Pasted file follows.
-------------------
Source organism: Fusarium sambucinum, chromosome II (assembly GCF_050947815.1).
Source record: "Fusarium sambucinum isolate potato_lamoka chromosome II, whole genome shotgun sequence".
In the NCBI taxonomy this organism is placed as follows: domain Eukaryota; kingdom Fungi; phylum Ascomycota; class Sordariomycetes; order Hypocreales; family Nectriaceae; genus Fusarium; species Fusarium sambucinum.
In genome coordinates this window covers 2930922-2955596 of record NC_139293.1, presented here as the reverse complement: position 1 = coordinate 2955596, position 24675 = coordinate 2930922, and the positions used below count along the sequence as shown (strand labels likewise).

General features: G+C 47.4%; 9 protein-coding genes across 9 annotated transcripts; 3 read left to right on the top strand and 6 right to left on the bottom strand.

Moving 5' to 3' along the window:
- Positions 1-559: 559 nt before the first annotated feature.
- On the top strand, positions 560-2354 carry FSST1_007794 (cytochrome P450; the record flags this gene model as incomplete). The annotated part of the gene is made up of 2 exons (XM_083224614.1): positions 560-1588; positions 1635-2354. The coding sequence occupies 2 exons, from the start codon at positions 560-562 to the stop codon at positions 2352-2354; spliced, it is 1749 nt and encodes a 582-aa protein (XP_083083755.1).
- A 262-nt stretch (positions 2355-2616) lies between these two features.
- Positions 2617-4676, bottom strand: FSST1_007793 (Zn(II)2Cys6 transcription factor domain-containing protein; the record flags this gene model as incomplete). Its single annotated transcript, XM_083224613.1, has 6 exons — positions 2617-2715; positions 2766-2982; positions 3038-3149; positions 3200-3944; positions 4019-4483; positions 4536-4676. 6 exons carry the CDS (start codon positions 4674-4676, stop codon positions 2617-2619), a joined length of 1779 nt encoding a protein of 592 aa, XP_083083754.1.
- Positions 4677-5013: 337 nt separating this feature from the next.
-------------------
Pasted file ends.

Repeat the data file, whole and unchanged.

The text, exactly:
Source organism: Fusarium sambucinum, chromosome II (assembly GCF_050947815.1).
Source record: "Fusarium sambucinum isolate potato_lamoka chromosome II, whole genome shotgun sequence".
In the NCBI taxonomy this organism is placed as follows: domain Eukaryota; kingdom Fungi; phylum Ascomycota; class Sordariomycetes; order Hypocreales; family Nectriaceae; genus Fusarium; species Fusarium sambucinum.
In genome coordinates this window covers 2930922-2955596 of record NC_139293.1, presented here as the reverse complement: position 1 = coordinate 2955596, position 24675 = coordinate 2930922, and the positions used below count along the sequence as shown (strand labels likewise).

General features: G+C 47.4%; 9 protein-coding genes across 9 annotated transcripts; 3 read left to right on the top strand and 6 right to left on the bottom strand.

Moving 5' to 3' along the window:
- Positions 1-559: 559 nt before the first annotated feature.
- On the top strand, positions 560-2354 carry FSST1_007794 (cytochrome P450; the record flags this gene model as incomplete). The annotated part of the gene is made up of 2 exons (XM_083224614.1): positions 560-1588; positions 1635-2354. The coding sequence occupies 2 exons, from the start codon at positions 560-562 to the stop codon at positions 2352-2354; spliced, it is 1749 nt and encodes a 582-aa protein (XP_083083755.1).
- A 262-nt stretch (positions 2355-2616) lies between these two features.
- Positions 2617-4676, bottom strand: FSST1_007793 (Zn(II)2Cys6 transcription factor domain-containing protein; the record flags this gene model as incomplete). Its single annotated transcript, XM_083224613.1, has 6 exons — positions 2617-2715; positions 2766-2982; positions 3038-3149; positions 3200-3944; positions 4019-4483; positions 4536-4676. 6 exons carry the CDS (start codon positions 4674-4676, stop codon positions 2617-2619), a joined length of 1779 nt encoding a protein of 592 aa, XP_083083754.1.
- Positions 4677-5013: 337 nt separating this feature from the next.